easyJet has been forced to cancel thousands of flights for this summer. | Humphrey Carter

Warnings of summer travel disruption for tens of thousands of Britons have been gathering momentum over the past few weeks because of industrial action by French air traffic controllers. On Monday, the first of a number of big blows expected to summer travel this year landed when easyJet announced that it had cancelled 1,700 flights from its Gatwick base, sparking summer holiday chaos for thousands of passengers for over 100,000 passengers.

Nearly 180,000 people have had flights cancelled at short notice, with flights in July, August and September affected. There are currently around 9,000 passengers left without an alternative route.

EasyJet says it has booked 95 per cent of passengers on replacement flights. Passengers whose flights are cancelled in this way are entitled to travel on alternative airlines with seats available - on the same day, at the expense of the airline they initially booked with.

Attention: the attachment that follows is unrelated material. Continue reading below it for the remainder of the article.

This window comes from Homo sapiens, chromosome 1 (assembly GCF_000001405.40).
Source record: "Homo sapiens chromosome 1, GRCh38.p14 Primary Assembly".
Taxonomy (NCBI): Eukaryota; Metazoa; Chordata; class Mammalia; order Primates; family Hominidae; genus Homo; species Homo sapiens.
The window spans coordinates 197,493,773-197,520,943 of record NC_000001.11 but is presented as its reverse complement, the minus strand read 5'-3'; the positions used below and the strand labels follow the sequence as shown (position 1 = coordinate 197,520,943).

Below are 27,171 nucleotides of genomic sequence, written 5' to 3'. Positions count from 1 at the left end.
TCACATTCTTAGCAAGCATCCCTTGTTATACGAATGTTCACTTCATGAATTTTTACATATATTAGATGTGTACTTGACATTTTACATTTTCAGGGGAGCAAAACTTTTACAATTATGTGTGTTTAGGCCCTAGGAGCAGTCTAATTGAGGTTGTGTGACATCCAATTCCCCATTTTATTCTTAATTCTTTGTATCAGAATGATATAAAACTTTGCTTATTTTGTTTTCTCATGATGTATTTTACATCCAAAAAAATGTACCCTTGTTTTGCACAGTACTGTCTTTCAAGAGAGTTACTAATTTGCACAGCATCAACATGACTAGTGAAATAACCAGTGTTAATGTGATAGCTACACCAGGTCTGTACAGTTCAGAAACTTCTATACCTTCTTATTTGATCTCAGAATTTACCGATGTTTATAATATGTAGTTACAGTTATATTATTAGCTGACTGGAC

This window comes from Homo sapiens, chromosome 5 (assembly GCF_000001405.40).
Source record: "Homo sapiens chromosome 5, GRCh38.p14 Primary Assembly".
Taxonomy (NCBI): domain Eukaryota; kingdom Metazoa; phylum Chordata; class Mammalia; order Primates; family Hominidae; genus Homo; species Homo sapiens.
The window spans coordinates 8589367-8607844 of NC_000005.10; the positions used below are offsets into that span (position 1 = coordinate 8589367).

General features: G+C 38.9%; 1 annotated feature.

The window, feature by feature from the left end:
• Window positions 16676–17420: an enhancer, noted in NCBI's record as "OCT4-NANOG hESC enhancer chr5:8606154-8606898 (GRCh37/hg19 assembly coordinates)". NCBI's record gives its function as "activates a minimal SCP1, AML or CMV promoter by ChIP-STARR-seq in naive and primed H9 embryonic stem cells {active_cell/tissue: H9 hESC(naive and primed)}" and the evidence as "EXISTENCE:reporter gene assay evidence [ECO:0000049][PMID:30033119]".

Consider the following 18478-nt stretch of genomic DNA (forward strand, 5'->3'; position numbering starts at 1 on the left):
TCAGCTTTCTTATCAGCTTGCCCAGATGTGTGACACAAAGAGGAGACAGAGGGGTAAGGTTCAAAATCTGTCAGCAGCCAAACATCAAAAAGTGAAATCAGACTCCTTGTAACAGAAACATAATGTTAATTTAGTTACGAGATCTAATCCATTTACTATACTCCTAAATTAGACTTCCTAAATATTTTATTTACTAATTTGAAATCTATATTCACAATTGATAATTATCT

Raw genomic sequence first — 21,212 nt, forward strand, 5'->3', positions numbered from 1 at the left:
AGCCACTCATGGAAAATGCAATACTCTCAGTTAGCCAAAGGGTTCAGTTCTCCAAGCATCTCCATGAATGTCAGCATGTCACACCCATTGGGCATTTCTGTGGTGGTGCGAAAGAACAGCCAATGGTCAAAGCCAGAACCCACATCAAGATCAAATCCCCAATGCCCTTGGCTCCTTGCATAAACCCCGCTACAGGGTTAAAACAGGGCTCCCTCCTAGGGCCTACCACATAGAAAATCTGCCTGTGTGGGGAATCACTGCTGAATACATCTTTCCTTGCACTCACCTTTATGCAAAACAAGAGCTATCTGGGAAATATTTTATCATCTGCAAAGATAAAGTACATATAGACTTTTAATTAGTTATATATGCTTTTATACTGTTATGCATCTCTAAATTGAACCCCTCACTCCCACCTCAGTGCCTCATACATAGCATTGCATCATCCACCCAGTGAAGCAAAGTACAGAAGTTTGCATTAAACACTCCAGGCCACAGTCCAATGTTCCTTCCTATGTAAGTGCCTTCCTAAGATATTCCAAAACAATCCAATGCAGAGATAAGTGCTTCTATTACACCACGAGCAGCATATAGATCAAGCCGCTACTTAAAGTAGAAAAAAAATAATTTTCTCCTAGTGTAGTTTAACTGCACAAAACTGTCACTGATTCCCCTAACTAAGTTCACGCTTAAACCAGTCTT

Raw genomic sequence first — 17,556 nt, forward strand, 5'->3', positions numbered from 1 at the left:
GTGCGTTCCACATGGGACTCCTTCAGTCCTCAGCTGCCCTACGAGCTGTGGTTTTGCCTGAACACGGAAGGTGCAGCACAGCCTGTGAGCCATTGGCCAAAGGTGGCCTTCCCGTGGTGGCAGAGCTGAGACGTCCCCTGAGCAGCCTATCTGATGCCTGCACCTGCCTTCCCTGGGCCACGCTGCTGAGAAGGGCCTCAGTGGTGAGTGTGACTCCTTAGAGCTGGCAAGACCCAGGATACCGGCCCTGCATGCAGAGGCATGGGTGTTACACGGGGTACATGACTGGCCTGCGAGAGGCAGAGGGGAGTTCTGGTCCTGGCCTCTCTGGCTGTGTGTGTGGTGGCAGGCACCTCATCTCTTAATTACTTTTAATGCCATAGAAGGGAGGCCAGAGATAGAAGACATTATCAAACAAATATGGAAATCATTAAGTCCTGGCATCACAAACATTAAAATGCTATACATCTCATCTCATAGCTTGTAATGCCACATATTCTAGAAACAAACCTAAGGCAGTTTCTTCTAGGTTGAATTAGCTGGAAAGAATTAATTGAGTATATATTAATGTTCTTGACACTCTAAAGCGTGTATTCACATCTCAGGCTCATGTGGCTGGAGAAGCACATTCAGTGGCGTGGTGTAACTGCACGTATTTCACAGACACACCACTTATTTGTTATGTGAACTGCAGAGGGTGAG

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The airline has cited ‘unprecedented’ air traffic control delays for the disruption, saying they are three times longer than pre-pandemic levels.

What the other airlines plan to do remains to be seen, but Ryanair has already cancelled flights because of the strike action in France and has called on Brussels to sort the problems out and fast.

Europe's airspace has also been squeezed by the war in Ukraine leaving less capacity for aircraft, plus staffing issues at some air control locations and industrial action are causing bottlenecks, making on the day cancellations more likely. "We are sorry for any inconvenience that this may have caused," easyJet said in a statement.